The new Broadway hit "Hamilton" has been making headlines recently because of its new and exciting take on United States history. Not only is "Hamilton" a great soundtrack, but it teaches valuable lessons that can be applied to politics today. If this were a normal musical, it would be difficult to come up with this many lessons. However, this is "Hamilton," a three-hour history lesson about the revolution, so it was hard to narrow it down to 10. Here are the 10 lessons "Hamilton" taught me about politics:
1. You don't need to be a politician to make an impact.
Nowadays it seems like only a certain type of person can be a politician. However, "Hamilton" shows an inspiring story of an orphan and immigrant, Alexander Hamilton, who joins the revolution simply because he wanted to help his country. He knew what was happening was wrong so he stepped up to help. Just because normal citizens may feel they are not smart enough or rich enough, we have to remember this is our country, and we can make a difference as long as we work hard and persevere.
2. "Talk less..."
This one is pretty self-explanatory. I think everyone can agree we wish politicians would talk less.
3. "...Smile more."
Why aren't politicians more likable? I'm sure there are many reasons for this, but maybe if they all smiled a little more, we might not dislike them so much.
4. "If you stand for nothing, what do you fall for?"
This is probably one of the most important and powerful lines in the show. If we don't have our own opinions and have our own beliefs, then what do we stand for? Changing your opinions because you truly believe it is OK, but it is entirely different if you're just doing it to get ahead. Your beliefs should not be based on what is convenient for you at the time, but instead, you should hold true to them no matter what comes your way.
5. Women can make a difference.
This musical has it all. Not only does it feature the founding fathers rapping, but it also tells the story of one of the first feminists, Angelica Schuyler. Her best line in the whole show, in my opinion, is, "We hold these truths to be self-evident that all men are created equal, and when I meet Thomas Jefferson I'm 'a compel him to include women in the sequel." She wasn't intimidated by the possibility of a revolution, and she was never shy about having an intellectual conversation with a man, which was unheard of at that time. Women can be just as influential in politics as men can or — dare I say — even more influential. Angelica would be proud of how far we've come, and she'd probably tell us to keep putting our minds to work!
6. Words are powerful.
Alexander Hamilton didn't take his words lightly, and we shouldn't either. Our words can inspire so many things, so it's important to think before we speak or write because we never know what our words may incite.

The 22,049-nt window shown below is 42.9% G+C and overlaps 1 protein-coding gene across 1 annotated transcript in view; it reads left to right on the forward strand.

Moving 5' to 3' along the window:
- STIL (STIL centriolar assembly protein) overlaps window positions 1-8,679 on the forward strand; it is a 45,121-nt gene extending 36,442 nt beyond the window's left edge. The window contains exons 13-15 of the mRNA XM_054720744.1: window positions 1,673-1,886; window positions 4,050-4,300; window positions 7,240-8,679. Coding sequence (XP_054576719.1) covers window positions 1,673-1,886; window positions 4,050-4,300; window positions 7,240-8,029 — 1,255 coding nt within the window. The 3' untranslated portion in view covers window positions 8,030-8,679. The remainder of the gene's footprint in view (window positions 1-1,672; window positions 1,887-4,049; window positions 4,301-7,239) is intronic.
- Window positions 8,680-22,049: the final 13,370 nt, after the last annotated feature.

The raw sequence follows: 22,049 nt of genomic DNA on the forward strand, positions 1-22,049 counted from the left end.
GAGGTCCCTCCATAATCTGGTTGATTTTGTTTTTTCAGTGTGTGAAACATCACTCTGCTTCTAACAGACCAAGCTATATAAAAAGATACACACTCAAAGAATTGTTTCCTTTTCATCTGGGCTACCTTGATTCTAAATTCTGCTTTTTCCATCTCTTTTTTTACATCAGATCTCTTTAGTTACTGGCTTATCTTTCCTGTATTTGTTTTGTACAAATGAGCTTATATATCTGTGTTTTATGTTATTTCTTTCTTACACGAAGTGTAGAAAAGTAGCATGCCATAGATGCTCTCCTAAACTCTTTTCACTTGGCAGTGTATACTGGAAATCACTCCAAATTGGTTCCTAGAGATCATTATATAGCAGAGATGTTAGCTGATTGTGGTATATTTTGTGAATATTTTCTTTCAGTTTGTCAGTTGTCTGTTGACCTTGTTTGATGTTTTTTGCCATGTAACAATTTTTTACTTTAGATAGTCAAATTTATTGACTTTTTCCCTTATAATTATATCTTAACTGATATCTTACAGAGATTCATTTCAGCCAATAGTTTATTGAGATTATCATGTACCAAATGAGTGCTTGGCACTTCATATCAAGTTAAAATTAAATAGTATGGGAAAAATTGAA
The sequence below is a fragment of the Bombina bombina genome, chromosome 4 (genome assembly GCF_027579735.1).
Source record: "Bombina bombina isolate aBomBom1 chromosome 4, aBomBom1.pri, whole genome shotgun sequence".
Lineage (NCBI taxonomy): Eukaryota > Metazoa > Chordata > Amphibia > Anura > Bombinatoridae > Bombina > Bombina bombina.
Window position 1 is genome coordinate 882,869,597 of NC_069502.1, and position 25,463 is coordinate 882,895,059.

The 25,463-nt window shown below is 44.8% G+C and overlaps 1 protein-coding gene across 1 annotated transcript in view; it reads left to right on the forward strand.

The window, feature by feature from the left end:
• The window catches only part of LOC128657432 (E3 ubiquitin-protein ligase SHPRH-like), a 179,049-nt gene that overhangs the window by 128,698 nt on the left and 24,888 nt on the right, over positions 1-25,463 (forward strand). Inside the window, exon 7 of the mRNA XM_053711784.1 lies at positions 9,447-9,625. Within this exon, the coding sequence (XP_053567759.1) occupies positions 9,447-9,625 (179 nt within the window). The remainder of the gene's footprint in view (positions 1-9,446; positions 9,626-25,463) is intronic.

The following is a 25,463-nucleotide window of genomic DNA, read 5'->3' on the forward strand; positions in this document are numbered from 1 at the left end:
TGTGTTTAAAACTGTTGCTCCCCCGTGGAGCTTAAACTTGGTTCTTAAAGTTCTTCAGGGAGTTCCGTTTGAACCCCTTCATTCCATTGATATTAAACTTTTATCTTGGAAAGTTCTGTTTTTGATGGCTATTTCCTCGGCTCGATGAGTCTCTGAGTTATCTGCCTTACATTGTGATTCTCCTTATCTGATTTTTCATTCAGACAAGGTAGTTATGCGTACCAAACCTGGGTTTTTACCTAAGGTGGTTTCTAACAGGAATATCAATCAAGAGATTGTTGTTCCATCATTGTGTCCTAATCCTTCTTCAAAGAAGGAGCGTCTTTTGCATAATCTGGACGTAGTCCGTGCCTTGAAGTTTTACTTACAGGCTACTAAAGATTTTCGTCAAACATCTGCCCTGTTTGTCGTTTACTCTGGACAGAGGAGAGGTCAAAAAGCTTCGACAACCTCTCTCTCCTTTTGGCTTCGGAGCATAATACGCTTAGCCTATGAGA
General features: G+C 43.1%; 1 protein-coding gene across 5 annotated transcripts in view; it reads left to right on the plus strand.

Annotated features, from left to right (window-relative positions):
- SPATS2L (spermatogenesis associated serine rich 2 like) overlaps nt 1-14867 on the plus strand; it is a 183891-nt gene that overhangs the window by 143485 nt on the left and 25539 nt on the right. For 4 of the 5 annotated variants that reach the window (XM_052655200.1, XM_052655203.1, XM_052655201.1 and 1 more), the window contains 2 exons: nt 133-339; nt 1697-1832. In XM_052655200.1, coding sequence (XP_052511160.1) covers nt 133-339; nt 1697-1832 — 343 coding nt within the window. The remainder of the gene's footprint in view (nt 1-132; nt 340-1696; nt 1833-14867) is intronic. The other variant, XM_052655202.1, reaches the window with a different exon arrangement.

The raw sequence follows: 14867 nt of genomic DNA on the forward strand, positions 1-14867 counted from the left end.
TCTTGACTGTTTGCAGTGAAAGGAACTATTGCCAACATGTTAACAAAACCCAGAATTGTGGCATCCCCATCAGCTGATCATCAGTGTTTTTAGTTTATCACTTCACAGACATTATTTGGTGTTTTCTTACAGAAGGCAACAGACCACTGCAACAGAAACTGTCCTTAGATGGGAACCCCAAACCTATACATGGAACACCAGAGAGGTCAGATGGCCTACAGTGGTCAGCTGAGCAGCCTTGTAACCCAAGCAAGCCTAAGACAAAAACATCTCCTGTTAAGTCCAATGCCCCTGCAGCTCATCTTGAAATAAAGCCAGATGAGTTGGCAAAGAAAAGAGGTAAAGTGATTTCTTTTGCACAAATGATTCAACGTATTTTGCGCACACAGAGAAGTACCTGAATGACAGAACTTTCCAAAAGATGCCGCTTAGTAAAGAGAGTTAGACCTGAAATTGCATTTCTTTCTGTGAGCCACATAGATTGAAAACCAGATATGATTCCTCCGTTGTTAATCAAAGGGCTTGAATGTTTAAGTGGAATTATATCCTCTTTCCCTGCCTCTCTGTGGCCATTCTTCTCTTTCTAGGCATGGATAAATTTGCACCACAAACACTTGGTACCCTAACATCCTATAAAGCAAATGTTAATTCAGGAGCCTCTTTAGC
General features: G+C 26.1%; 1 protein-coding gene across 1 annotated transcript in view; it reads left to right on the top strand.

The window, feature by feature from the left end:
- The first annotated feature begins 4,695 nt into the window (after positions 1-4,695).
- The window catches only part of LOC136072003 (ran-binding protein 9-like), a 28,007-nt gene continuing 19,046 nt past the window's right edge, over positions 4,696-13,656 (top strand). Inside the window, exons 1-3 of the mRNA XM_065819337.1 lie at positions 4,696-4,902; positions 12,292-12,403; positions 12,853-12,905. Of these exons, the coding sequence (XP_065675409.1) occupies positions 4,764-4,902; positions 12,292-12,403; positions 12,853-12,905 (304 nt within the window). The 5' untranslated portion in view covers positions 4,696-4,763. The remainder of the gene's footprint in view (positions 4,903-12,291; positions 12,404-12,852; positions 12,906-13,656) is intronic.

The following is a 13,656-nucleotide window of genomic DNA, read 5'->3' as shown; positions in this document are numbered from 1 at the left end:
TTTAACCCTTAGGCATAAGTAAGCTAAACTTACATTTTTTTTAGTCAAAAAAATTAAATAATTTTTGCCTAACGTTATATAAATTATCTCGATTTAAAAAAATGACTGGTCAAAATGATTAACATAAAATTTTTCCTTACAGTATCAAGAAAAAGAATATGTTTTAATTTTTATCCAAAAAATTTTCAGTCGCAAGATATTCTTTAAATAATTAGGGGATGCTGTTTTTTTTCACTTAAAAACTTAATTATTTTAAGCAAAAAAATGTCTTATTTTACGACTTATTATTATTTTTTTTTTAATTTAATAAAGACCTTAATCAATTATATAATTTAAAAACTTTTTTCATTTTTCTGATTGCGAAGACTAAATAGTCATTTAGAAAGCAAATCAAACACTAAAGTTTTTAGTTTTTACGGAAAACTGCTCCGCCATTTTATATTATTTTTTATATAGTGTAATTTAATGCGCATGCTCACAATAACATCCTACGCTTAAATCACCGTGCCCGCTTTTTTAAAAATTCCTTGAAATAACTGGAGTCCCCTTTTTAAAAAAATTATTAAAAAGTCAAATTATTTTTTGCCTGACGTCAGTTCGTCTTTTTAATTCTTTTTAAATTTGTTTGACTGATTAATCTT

7. "History has its eyes on you."
Whether we agree or disagree with the government right now, I think we can all agree our country is making history. We get to decide how we want to be remembered. "I know we can win; I know greatness lies in you. But remember from here on in, history has its eyes on you."
8. Allies are a good thing to have.
If we didn't have the French on our side at the Battle of Yorktown, a completely different outcome could have occurred. However, instead we had the French as our allies, and the United States won our independence, and the rest is history. We can't forget who our allies are, and we also can't turn our backs on them.
9. Compromise is key.
Now I'm not meaning you should compromise on your core beliefs, but I am talking about the kind of compromising our government was built on. If Alexander Hamilton and Thomas Jefferson had not compromised on the financial plan, then our treasury system would be completely different, and our nation's capital could still be in New York City. It's really easy for us to get caught up in the way we believe the government should be run, but both sides need to get past the partisanship and start working together. You don't always have to agree with someone to respect their opinion.
10. You might not always like the candidates.
This last lesson, in particular, can really be applied to today. In the election of 1800, Alexander Hamilton had the choice to vote for Thomas Jefferson or Aaron Burr. In other words, he had to pick from a man whose positions he strongly disagreed with or a man he believed had no principles at all. He ended up picking Jefferson because he would rather vote for someone he disagreed with than someone who constantly changed their principles just to get ahead. Hamilton believed he was voting for the lesser of two evils. Unfortunately, for most voters, this is a decision we have to make today. Most people aren't excited about the candidates, but it doesn't mean we can stay home come Election Day this year. We have to make our decision, just like Hamilton, and vote for whom we believe will be the best president.
Hopefully these lessons from "Hamilton" can help us as we deal with a tough time in politics right now. We can always learn from history, even if the history lesson is a retelling of the American revolution through rap music. Just remember, the most important thing we can do is stay just like our country: young, scrappy and hungry.